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I'm trying to analyse the protocol used to communicate with a device. The host computer just opens a connection to the device on port 9100, and leaves in open. It then communicates with the device very like a serial device (I suspect that the protocol is more or less unchanged from the old serial version of the device). To analyse the bytes sent and received, I need to capture them and ignore all the ethernet, tcp and ip "wrapping". I'd like to keep the timestamps if possible, because it's useful to see where the long breaks are (which usually mean the system was waiting for something external to happen).

How do I do this?

Thanks - Rowan

asked 24 Nov '12, 15:37

Rowan's gravatar image

Rowan
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accept rate: 0%


You can try this:

tshark -r input.cap -E separator=, -R "tcp.data" -T fields -e frame.number -e frame.time -e ip.src -e ip.dst -e tcp.data

It will output the hex representation of the tcp data plus some information about the frame. Instead of -e frame.time your can also use -e frame.time_relative

If you need ASCII output, you can use -e text instead of -e tcp.data

tshark -r input.cap -E separator=, -R "tcp.data" -T fields -e frame.number -e frame.time -e ip.src -e ip.dst -e text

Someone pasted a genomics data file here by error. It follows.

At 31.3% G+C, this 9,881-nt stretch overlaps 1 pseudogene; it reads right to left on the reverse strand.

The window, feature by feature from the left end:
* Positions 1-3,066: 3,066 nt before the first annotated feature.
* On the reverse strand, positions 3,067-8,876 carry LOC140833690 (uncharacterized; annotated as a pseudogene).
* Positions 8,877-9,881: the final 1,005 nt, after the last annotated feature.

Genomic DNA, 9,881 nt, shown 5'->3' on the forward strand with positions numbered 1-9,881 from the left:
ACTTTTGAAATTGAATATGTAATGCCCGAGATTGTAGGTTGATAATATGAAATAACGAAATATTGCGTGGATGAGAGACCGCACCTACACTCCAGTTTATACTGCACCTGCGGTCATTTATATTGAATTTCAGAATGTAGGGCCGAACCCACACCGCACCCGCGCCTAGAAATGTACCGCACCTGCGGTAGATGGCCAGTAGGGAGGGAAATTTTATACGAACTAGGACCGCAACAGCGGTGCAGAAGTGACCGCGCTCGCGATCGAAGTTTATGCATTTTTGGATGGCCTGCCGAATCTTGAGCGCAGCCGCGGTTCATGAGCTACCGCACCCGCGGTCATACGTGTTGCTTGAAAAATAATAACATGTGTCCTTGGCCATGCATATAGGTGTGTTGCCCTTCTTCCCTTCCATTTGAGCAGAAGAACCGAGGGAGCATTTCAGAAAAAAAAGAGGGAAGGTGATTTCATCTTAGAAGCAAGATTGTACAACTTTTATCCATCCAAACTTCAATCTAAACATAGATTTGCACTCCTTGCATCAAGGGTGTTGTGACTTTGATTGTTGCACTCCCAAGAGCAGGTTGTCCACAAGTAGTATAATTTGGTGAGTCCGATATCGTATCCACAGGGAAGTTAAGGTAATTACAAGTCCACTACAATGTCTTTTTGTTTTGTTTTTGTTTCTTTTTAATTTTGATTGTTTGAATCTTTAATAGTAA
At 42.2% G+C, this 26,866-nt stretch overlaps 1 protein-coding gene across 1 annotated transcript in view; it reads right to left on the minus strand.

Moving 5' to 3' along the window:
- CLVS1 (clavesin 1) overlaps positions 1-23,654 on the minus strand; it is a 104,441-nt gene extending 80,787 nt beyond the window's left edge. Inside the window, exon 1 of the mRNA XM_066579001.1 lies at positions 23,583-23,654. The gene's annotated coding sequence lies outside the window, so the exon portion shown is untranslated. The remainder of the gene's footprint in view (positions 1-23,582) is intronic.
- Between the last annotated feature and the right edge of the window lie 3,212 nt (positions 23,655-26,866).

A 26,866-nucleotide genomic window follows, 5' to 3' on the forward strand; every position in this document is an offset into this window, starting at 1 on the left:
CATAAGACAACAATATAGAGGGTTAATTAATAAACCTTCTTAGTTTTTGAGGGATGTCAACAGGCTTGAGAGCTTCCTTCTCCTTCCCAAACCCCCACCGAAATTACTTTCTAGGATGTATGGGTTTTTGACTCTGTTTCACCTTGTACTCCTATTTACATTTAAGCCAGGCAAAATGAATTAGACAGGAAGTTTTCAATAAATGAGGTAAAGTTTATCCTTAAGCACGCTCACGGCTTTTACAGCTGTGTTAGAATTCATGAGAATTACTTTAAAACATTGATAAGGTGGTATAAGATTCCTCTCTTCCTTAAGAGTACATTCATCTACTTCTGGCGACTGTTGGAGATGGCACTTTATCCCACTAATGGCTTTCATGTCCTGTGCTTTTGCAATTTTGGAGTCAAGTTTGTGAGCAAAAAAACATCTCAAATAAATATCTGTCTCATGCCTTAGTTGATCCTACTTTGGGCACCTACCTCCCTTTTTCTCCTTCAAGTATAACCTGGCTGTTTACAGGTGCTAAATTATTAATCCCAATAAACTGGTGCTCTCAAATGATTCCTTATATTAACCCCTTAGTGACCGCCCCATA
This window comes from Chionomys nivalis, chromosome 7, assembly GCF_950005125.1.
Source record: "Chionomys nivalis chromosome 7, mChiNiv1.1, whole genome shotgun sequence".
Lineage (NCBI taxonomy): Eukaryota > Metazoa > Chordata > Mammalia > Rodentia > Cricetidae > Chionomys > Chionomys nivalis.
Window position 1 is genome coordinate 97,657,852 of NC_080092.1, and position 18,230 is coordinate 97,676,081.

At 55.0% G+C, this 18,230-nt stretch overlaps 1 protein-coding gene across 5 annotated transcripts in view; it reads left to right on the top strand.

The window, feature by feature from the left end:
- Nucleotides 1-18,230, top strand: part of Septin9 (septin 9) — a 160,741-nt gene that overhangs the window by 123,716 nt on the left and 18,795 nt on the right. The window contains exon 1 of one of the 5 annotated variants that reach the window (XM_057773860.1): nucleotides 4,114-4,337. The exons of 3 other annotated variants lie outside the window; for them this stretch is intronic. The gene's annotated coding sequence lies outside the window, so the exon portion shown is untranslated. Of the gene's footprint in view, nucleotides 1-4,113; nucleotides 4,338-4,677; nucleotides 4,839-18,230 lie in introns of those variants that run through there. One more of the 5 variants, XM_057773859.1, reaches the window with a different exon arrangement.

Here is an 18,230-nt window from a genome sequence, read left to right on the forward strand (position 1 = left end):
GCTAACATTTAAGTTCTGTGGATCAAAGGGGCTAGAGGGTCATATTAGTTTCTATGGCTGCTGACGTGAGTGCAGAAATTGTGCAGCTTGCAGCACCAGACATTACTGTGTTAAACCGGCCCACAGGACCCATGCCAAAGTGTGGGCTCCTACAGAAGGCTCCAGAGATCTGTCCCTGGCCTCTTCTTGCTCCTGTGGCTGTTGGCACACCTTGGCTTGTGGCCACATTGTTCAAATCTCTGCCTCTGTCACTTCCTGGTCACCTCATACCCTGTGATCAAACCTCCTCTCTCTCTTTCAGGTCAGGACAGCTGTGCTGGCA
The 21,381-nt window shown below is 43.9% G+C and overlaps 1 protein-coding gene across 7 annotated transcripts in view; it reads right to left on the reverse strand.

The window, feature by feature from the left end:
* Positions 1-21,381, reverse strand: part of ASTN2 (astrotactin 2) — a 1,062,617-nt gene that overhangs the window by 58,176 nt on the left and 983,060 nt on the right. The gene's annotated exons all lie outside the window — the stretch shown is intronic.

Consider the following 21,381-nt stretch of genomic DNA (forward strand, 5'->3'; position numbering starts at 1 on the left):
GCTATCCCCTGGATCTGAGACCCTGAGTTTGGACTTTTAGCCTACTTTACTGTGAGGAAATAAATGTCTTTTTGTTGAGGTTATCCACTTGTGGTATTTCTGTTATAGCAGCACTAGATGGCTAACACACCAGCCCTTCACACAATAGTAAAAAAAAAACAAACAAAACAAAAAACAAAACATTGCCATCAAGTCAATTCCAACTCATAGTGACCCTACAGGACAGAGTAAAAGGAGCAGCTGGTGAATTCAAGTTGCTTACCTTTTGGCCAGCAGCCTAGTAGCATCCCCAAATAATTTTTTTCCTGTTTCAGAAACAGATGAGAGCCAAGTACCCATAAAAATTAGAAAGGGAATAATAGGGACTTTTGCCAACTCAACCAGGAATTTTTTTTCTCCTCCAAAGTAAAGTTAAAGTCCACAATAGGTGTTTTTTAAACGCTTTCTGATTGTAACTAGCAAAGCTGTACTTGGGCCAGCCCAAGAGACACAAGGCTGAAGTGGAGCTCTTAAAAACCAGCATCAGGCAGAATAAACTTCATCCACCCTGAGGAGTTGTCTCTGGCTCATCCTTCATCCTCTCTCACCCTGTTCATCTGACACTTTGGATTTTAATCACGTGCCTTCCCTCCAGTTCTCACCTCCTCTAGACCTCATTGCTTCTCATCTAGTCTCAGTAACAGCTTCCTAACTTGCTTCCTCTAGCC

Regards
Kurt

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answered 25 Nov '12, 02:35

Kurt%20Knochner's gravatar image

Kurt Knochner ♦
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accept rate: 15%

edited 25 Nov '12, 02:44

Thanks. This looks just the job, but it doesn't seem to produce any output. Where does it write its output to? Do I have to add some more options to give it an output filename? I tried several (e.g. -w - or -F libpcap) without success. Here's my actual command: "C:\Program Files\Wireshark\tshark.exe" -r "C:\Users\rbradley.ADC\Documents\Customers\Dansk\DanskLogs121113\2201 overnight capture.pcap" -E separator=, -R "tcp.data" -T fields -e frame.number -e frame.time -e ip.src -e ip.dst -e text

Can I do the same thing using the GUI version?

Thanks - Rowan

(25 Nov '12, 18:09) Rowan

This looks just the job, but it doesn't seem to produce any output.

The above command works for tcp. If it does not output anything, your protocol might use UDP. Is that the case?

(26 Nov '12, 01:27) Kurt Knochner ♦

Could you just write a Wireshark dissector for the (serial) protocol that registers itself with "udp.port" with a value of 9100?

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answered 25 Nov '12, 19:18

Guy%20Harris's gravatar image

Guy Harris ♦♦
17.4k335196
accept rate: 19%

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question asked: 24 Nov '12, 15:37

question was seen: 14,179 times

last updated: 26 Nov '12, 01:27

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